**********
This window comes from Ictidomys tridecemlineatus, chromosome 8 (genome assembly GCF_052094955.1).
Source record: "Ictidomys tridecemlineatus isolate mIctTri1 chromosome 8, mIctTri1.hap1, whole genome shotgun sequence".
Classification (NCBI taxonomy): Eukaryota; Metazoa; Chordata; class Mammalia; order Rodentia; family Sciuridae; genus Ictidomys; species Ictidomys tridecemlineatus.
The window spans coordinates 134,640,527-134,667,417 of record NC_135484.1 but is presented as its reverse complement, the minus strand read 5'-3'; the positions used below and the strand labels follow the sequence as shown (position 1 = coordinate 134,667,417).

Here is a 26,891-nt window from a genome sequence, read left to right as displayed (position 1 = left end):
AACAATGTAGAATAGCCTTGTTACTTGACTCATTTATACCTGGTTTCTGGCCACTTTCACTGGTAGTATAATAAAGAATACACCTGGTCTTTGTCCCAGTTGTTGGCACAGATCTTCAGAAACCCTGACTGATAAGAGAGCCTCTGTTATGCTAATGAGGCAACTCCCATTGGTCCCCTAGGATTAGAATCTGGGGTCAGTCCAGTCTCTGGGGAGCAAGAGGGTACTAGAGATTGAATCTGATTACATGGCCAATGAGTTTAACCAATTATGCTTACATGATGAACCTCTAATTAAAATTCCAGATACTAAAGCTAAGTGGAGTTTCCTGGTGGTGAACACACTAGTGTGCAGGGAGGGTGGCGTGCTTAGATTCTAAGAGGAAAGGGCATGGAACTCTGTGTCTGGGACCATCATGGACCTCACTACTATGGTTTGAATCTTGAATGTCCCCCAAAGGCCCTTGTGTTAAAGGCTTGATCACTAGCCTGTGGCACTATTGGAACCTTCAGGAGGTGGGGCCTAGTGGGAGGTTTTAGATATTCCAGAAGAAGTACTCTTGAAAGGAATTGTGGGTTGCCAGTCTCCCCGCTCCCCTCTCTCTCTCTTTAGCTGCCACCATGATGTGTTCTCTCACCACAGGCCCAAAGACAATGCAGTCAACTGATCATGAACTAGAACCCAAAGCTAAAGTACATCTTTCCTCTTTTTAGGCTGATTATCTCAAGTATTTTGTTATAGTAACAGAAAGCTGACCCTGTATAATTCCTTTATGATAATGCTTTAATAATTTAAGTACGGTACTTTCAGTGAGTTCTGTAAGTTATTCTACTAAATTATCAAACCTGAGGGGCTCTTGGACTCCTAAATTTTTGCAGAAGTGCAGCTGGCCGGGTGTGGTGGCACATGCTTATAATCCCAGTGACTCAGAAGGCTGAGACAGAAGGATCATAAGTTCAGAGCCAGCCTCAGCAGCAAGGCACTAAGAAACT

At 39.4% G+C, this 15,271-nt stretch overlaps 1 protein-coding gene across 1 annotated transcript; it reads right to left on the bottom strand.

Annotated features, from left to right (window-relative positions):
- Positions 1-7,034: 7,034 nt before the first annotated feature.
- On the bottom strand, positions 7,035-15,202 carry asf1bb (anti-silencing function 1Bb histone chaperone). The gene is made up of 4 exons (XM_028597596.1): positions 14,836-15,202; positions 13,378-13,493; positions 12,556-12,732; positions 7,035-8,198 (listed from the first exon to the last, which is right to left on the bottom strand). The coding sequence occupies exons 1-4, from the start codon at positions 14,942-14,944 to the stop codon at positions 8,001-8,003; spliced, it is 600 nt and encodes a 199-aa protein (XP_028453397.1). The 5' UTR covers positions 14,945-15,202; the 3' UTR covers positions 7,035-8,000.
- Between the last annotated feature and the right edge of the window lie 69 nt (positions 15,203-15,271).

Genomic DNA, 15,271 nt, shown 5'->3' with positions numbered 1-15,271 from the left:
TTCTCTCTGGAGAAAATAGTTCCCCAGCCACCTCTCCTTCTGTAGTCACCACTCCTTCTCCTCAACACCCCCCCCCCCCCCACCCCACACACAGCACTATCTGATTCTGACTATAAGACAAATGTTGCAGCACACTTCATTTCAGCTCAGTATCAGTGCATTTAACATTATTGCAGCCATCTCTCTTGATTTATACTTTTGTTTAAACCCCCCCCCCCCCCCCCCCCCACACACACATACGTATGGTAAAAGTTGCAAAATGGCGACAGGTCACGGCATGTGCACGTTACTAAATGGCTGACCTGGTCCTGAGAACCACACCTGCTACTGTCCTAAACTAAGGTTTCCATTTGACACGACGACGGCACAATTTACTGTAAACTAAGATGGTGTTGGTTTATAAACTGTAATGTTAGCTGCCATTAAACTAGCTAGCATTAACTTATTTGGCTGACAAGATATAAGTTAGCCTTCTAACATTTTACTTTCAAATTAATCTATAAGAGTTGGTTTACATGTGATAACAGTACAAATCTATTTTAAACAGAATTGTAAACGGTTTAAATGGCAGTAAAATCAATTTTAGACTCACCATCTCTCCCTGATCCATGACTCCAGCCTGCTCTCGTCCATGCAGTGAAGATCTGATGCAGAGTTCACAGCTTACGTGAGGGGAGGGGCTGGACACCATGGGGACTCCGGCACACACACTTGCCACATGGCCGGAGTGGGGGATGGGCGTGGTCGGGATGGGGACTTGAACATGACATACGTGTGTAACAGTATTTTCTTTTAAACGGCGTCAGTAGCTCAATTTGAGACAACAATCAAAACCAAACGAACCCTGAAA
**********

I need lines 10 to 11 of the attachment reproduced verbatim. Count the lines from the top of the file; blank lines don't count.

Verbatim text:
- On the bottom strand, positions 7,035-15,202 carry asf1bb (anti-silencing function 1Bb histone chaperone). The gene is made up of 4 exons (XM_028597596.1): positions 14,836-15,202; positions 13,378-13,493; positions 12,556-12,732; positions 7,035-8,198 (listed from the first exon to the last, which is right to left on the bottom strand). The coding sequence occupies exons 1-4, from the start codon at positions 14,942-14,944 to the stop codon at positions 8,001-8,003; spliced, it is 600 nt and encodes a 199-aa protein (XP_028453397.1). The 5' UTR covers positions 14,945-15,202; the 3' UTR covers positions 7,035-8,000.
- Between the last annotated feature and the right edge of the window lie 69 nt (positions 15,203-15,271).